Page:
US3007243A - Method for securing protuberance on cable with helical armor rods - Google Patents

Method for securing protuberance on cable with helical armor rods Download PDF

Info

Publication number
US3007243A
US3007243A US8998649A US3007243A US 3007243 A US3007243 A US 3007243A US 8998649 A US8998649 A US 8998649A US 3007243 A US3007243 A US 3007243A
Authority
US
Grant status
Grant
Patent type
Prior art keywords
rods
armor rods
armor
shown
figures
Prior art date
Legal status (The legal status is an assumption and is not a legal conclusion. Google has not performed a legal analysis and makes no representation as to the accuracy of the status listed.)
Expired - Lifetime
Application number
Inventor
Thomas F Peterson
Current Assignee (The listed assignees may be inaccurate. Google has not performed a legal analysis and makes no representation or warranty as to the accuracy of the list.)
Preformed Line Products Co
Original Assignee
Preformed Line Products Co
Priority date (The priority date is an assumption and is not a legal conclusion. Google has not performed a legal analysis and makes no representation as to the accuracy of the date listed.)
Filing date
Publication date
Grant date
Family has litigation

Links

Images

Classifications

    • DTEXTILES; PAPER
    • D07ROPES; CABLES OTHER THAN ELECTRIC
    • D07BROPES OR CABLES IN GENERAL
    • D07B5/00Making ropes or cables from special materials or of particular form
    • D07B5/005Making ropes or cables from special materials or of particular form characterised by their outer shape or surface properties
    • DTEXTILES; PAPER
    • D07ROPES; CABLES OTHER THAN ELECTRIC
    • D07BROPES OR CABLES IN GENERAL
    • D07B7/00Details of, or auxiliary devices incorporated in, rope- or cable-making machines; Auxiliary apparatus associated with such machines
    • D07B7/16Auxiliary apparatus
    • D07B7/18Auxiliary apparatus for spreading or untwisting ropes or cables into constituent parts for treatment or splicing purposes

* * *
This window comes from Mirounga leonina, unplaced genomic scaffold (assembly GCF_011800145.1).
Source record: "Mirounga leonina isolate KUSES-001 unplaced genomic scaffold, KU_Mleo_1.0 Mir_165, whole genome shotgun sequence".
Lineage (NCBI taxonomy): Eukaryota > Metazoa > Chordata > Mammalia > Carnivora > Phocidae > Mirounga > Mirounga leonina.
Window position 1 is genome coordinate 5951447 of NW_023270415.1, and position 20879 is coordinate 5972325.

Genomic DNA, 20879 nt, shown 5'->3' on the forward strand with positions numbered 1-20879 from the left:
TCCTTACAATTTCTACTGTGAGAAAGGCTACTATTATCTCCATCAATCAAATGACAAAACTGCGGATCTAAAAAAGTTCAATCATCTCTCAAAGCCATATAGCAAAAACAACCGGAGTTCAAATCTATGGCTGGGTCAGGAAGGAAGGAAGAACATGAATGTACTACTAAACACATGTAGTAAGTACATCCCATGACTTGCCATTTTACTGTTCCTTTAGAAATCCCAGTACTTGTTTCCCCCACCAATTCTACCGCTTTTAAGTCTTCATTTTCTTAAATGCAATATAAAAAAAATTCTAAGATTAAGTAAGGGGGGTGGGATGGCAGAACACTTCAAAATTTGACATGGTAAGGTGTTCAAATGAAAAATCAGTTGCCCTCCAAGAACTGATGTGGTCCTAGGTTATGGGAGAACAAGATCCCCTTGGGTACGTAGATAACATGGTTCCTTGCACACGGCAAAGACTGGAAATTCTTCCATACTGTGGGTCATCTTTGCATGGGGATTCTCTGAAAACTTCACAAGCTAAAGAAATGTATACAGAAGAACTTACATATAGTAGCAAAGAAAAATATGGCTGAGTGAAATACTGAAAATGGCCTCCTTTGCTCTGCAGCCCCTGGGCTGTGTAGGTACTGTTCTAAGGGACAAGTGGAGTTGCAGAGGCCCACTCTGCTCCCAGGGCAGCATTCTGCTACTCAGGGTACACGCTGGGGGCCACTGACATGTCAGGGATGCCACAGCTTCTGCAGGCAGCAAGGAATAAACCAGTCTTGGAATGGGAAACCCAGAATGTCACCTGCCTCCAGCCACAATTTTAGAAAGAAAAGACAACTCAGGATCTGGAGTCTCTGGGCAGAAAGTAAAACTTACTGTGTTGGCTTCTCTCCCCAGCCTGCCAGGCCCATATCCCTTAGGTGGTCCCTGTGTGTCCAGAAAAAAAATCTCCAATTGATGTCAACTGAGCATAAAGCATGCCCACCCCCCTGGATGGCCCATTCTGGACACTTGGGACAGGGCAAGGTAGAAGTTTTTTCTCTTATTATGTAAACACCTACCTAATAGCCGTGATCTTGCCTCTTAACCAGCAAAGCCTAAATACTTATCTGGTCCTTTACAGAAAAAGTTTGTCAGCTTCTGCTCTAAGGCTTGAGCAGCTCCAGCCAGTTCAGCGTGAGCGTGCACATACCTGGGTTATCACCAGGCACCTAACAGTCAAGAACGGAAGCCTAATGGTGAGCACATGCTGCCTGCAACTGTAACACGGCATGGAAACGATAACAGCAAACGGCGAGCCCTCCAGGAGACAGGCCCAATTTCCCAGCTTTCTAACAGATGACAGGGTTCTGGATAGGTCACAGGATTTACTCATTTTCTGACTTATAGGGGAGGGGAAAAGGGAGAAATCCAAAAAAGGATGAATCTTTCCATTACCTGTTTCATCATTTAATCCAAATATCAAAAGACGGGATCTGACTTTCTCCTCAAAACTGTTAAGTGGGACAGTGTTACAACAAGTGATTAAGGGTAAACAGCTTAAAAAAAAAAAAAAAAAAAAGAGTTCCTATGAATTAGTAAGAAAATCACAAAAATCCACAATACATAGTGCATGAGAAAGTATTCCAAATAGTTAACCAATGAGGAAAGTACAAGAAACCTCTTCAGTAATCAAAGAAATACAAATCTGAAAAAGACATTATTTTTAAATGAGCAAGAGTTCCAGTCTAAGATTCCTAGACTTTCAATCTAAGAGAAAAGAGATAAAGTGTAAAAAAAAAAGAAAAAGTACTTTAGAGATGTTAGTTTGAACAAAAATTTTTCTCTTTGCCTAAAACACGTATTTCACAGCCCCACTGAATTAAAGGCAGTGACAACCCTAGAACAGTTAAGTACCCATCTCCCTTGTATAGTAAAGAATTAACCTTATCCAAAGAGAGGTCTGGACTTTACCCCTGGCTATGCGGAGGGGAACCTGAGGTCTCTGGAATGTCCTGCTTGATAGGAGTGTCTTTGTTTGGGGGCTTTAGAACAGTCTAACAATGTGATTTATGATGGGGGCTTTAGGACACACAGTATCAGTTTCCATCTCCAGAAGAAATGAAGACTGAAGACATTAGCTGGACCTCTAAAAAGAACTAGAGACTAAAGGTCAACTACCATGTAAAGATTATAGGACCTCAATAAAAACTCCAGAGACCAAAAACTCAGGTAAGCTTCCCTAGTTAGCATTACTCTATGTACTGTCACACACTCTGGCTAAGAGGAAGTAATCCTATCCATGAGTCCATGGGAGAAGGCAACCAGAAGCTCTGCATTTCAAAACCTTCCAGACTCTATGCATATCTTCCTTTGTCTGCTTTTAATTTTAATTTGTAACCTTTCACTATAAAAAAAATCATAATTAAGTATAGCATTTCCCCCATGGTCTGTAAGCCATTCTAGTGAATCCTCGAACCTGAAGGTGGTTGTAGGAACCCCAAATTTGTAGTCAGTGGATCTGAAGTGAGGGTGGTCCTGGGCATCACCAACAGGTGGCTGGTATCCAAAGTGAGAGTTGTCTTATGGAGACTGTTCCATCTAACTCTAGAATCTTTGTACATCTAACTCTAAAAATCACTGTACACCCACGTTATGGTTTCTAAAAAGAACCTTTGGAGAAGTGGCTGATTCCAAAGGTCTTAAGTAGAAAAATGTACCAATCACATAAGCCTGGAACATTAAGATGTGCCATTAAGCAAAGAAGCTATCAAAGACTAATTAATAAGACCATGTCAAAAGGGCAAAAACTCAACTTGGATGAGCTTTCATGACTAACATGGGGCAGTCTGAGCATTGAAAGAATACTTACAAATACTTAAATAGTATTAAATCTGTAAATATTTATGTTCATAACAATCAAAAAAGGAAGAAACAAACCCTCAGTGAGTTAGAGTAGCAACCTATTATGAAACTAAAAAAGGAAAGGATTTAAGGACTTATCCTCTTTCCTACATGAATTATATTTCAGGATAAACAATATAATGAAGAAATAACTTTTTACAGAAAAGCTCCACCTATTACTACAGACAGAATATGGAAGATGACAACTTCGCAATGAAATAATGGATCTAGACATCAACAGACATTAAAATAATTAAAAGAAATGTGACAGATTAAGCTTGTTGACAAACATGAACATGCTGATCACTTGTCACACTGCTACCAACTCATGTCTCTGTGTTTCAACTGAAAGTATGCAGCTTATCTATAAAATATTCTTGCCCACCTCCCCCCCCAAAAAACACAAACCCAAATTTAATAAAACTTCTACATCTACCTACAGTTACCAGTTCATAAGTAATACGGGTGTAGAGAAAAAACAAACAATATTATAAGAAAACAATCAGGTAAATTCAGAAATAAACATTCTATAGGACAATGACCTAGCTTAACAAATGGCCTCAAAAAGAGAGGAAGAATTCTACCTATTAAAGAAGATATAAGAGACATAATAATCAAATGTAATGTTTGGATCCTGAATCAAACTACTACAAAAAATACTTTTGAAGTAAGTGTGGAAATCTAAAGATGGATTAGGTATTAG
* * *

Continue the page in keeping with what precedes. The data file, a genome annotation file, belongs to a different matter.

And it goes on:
• D07B7/187Auxiliary apparatus for spreading or untwisting ropes or cables into constituent parts for treatment or splicing purposes for forming bulbs in ropes or cables
    • FMECHANICAL ENGINEERING; LIGHTING; HEATING; WEAPONS; BLASTING
    • F16ENGINEERING ELEMENTS AND UNITS; GENERAL MEASURES FOR PRODUCING AND MAINTAINING EFFECTIVE FUNCTIONING OF MACHINES OR INSTALLATIONS; THERMAL INSULATION IN GENERAL
    • F16GBELTS, CABLES, OR ROPES, PREDOMINANTLY USED FOR DRIVING PURPOSES; CHAINS; FITTINGS PREDOMINANTLY USED THEREFOR
    • F16G11/00Means for fastening cables or ropes to one another or to other objects; Caps or sleeves for fixing on cables or ropes
    • F16G11/04Means for fastening cables or ropes to one another or to other objects; Caps or sleeves for fixing on cables or ropes with wedging action, e.g. friction clamps
    • F16G11/044Means for fastening cables or ropes to one another or to other objects; Caps or sleeves for fixing on cables or ropes with wedging action, e.g. friction clamps friction clamps deforming the cable, wire, rope or cord
    • F16G11/048Means for fastening cables or ropes to one another or to other objects; Caps or sleeves for fixing on cables or ropes with wedging action, e.g. friction clamps friction clamps deforming the cable, wire, rope or cord by moving a surface into the cable
    • HELECTRICITY
    • H02GENERATION; CONVERSION OR DISTRIBUTION OF ELECTRIC POWER
    • H02GINSTALLATION OF ELECTRIC CABLES OR LINES, OR OF COMBINED OPTICAL AND ELECTRIC CABLES OR LINES
    • H02G7/00Overhead installations of electric lines or cables
    • H02G7/14Arrangements or devices for damping mechanical oscillations of lines, e.g. for reducing production of sound
    • DTEXTILES; PAPER
    • D07ROPES; CABLES OTHER THAN ELECTRIC
    • D07BROPES OR CABLES IN GENERAL
    • D07B7/00Details of, or auxiliary devices incorporated in, rope- or cable-making machines; Auxiliary apparatus associated with such machines
    • D07B7/16Auxiliary apparatus
    • D07B7/167Auxiliary apparatus for joining rope components
    • YGENERAL TAGGING OF NEW TECHNOLOGICAL DEVELOPMENTS; GENERAL TAGGING OF CROSS-SECTIONAL TECHNOLOGIES SPANNING OVER SEVERAL SECTIONS OF THE IPC; TECHNICAL SUBJECTS COVERED BY FORMER USPC CROSS-REFERENCE ART COLLECTIONS [XRACs] AND DIGESTS
    • Y10TECHNICAL SUBJECTS COVERED BY FORMER USPC
    • Y10STECHNICAL SUBJECTS COVERED BY FORMER USPC CROSS-REFERENCE ART COLLECTIONS [XRACs] AND DIGESTS
    • Y10S174/00Electricity: conductors and insulators
    • Y10S174/12Helical preforms
    • YGENERAL TAGGING OF NEW TECHNOLOGICAL DEVELOPMENTS; GENERAL TAGGING OF CROSS-SECTIONAL TECHNOLOGIES SPANNING OVER SEVERAL SECTIONS OF THE IPC; TECHNICAL SUBJECTS COVERED BY FORMER USPC CROSS-REFERENCE ART COLLECTIONS [XRACs] AND DIGESTS
    • Y10TECHNICAL SUBJECTS COVERED BY FORMER USPC
    • Y10STECHNICAL SUBJECTS COVERED BY FORMER USPC CROSS-REFERENCE ART COLLECTIONS [XRACs] AND DIGESTS
    • Y10S57/00Textiles: spinning, twisting, and twining
    • Y10S57/906Line appliances
    • YGENERAL TAGGING OF NEW TECHNOLOGICAL DEVELOPMENTS; GENERAL TAGGING OF CROSS-SECTIONAL TECHNOLOGIES SPANNING OVER SEVERAL SECTIONS OF THE IPC; TECHNICAL SUBJECTS COVERED BY FORMER USPC CROSS-REFERENCE ART COLLECTIONS [XRACs] AND DIGESTS
    • Y10TECHNICAL SUBJECTS COVERED BY FORMER USPC